Archive for September 25th, 2007

“It was a compliment,’ said Merry Brandybuck,’and so, of course, not true.”
– J. R. R. Tokien, The Lord of the Rings

When I use the exercise bike at the rec center, I mostly keep to myself. After years of running by myself, I just don’t think of exercising as a social occasion. So, I was surprised yesterday when a man in his early twenties approached me as I staggered off the bike and said, “Can I tell you something?”

“Sure,” I said warily, supposing he was about to criticize my technique. In my experience, everyone in the weight room is an expert, and few are reluctant to give you the benefit of their advice.

“You’re a warrior, man!” Then, as I was wondering whether I had heard him right, he said, “I see you running when I go to work. Then, at the end of the day, I see you here on the bike, working your guts out. You’re a warrior, a real warrior!”

I muttered something about just trying to get away from the computer after twelve hours, and sat down at a weight machine, bemused and – if I’m going to be honest – slightly pleased.

When I’m praised (or abused, for that matter), it’s usually for my writing. Most people don’t notice me physically, because I’m heavy-set for my height. I don’t look fit even when I am, and regardless of the fact that I’ve exercised daily since I was in elementary school. So, to be praised for my endurance (which I suppose was what he was saying) is unexpected. Yet, because I’m proud of my endurance, my vanity is tickled to have it acknowledged.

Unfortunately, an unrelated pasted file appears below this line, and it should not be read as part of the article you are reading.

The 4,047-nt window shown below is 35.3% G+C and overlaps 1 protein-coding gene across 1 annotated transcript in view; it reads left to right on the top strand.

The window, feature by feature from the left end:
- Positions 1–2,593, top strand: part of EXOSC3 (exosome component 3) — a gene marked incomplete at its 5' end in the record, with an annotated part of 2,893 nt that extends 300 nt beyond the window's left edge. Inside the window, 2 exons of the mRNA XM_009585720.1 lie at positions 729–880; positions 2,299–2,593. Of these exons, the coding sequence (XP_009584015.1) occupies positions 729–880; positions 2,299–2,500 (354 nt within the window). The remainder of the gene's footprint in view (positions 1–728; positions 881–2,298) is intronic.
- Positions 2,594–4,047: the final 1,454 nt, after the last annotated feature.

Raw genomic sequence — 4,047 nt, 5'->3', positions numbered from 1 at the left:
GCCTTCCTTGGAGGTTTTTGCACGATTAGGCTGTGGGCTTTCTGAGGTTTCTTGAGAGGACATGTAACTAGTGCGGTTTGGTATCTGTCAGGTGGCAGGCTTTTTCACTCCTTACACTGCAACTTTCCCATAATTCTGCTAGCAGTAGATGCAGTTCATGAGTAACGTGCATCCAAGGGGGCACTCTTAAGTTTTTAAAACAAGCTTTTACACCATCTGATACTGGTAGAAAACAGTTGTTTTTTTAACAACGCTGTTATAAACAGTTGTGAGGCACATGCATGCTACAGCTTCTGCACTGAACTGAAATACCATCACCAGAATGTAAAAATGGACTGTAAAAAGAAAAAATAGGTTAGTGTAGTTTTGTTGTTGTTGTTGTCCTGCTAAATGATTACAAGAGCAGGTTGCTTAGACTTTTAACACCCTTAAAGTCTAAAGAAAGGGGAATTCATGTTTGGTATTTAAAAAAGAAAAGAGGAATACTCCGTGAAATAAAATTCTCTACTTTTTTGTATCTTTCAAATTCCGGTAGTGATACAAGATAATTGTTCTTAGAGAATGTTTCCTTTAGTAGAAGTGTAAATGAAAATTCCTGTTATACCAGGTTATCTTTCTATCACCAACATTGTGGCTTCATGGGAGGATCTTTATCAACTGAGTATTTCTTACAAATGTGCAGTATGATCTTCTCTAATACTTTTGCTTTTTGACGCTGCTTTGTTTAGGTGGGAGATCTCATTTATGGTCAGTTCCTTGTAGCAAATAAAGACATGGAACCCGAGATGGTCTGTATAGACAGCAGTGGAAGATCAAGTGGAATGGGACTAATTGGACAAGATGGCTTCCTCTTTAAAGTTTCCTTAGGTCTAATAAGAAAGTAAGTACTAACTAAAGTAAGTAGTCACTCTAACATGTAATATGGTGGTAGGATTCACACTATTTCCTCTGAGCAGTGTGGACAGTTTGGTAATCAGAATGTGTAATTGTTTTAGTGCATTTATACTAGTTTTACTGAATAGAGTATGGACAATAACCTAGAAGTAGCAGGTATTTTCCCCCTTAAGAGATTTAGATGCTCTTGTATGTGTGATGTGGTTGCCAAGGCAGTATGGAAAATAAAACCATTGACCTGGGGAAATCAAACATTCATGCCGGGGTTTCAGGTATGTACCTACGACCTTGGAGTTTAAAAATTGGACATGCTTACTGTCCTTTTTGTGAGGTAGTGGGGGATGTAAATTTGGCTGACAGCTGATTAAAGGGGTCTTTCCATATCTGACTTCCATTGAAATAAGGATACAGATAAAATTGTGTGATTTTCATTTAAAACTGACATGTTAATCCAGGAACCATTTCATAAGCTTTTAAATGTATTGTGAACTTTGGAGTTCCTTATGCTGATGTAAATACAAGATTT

At the same time, I feel uneasy that it was noticed at all. Like many people who are observers, I’m mildly disconcerted to realize that someone has been observing me. I’m not altogether sure that I like it. It’s a bit of role-reversal that I didn’t expect.

Moreover, so far as a warrior-like appearance goes, I’m not exactly a rival to Ghengis Khan, or even someone civilized like Xenophon. Years of reading and keyboard work have taken their toll, and, if random people were asked to describe my face, chances are that many of them would use the word “mild.” Don’t get me wrong – I feel passionately about many causes and people, and I probably have more than my share of self-righteousness. But most of that doesn’t show on my face.

Finding a minute part of me inclined to preen at the compliment, I told myself that I wasn’t one of those middle-aged business executives that need to imagine themselves a samurai warrior to find some meaning in their lives.

Later, it would occur to me both how rare compliments are between hetrosexual men, and how I still don’t know how to receive a compliment from anyone with any dignity or grace.

But, at the time, I could only think:

A warrior?


Yeah, right.

Shaking my head, I bent to my repetitions with the weight machine.

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